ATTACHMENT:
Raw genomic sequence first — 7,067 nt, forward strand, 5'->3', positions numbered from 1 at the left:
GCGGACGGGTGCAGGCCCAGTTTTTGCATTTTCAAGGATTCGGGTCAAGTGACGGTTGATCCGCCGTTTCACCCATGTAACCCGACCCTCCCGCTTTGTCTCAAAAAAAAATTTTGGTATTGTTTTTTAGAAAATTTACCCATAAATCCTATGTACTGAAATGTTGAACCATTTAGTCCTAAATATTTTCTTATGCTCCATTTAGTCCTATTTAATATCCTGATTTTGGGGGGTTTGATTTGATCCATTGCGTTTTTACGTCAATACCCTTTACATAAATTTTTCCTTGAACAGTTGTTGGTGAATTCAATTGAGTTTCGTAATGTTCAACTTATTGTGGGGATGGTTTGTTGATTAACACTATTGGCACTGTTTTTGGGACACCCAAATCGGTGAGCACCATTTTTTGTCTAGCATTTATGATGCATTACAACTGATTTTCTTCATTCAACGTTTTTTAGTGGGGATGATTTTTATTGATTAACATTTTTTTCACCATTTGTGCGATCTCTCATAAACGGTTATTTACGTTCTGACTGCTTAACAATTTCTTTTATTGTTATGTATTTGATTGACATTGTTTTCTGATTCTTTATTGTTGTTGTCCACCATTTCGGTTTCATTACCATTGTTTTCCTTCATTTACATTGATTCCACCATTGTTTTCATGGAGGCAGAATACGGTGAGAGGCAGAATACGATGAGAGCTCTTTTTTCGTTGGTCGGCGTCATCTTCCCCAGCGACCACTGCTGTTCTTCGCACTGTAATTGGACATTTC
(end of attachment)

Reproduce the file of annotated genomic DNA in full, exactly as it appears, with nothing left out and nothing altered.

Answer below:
Raw genomic sequence first — 7,067 nt, forward strand, 5'->3', positions numbered from 1 at the left:
GCGGACGGGTGCAGGCCCAGTTTTTGCATTTTCAAGGATTCGGGTCAAGTGACGGTTGATCCGCCGTTTCACCCATGTAACCCGACCCTCCCGCTTTGTCTCAAAAAAAAATTTTGGTATTGTTTTTTAGAAAATTTACCCATAAATCCTATGTACTGAAATGTTGAACCATTTAGTCCTAAATATTTTCTTATGCTCCATTTAGTCCTATTTAATATCCTGATTTTGGGGGGTTTGATTTGATCCATTGCGTTTTTACGTCAATACCCTTTACATAAATTTTTCCTTGAACAGTTGTTGGTGAATTCAATTGAGTTTCGTAATGTTCAACTTATTGTGGGGATGGTTTGTTGATTAACACTATTGGCACTGTTTTTGGGACACCCAAATCGGTGAGCACCATTTTTTGTCTAGCATTTATGATGCATTACAACTGATTTTCTTCATTCAACGTTTTTTAGTGGGGATGATTTTTATTGATTAACATTTTTTTCACCATTTGTGCGATCTCTCATAAACGGTTATTTACGTTCTGACTGCTTAACAATTTCTTTTATTGTTATGTATTTGATTGACATTGTTTTCTGATTCTTTATTGTTGTTGTCCACCATTTCGGTTTCATTACCATTGTTTTCCTTCATTTACATTGATTCCACCATTGTTTTCATGGAGGCAGAATACGGTGAGAGGCAGAATACGATGAGAGCTCTTTTTTCGTTGGTCGGCGTCATCTTCCCCAGCGACCACTGCTGTTCTTCGCACTGTAATTGGACATTTC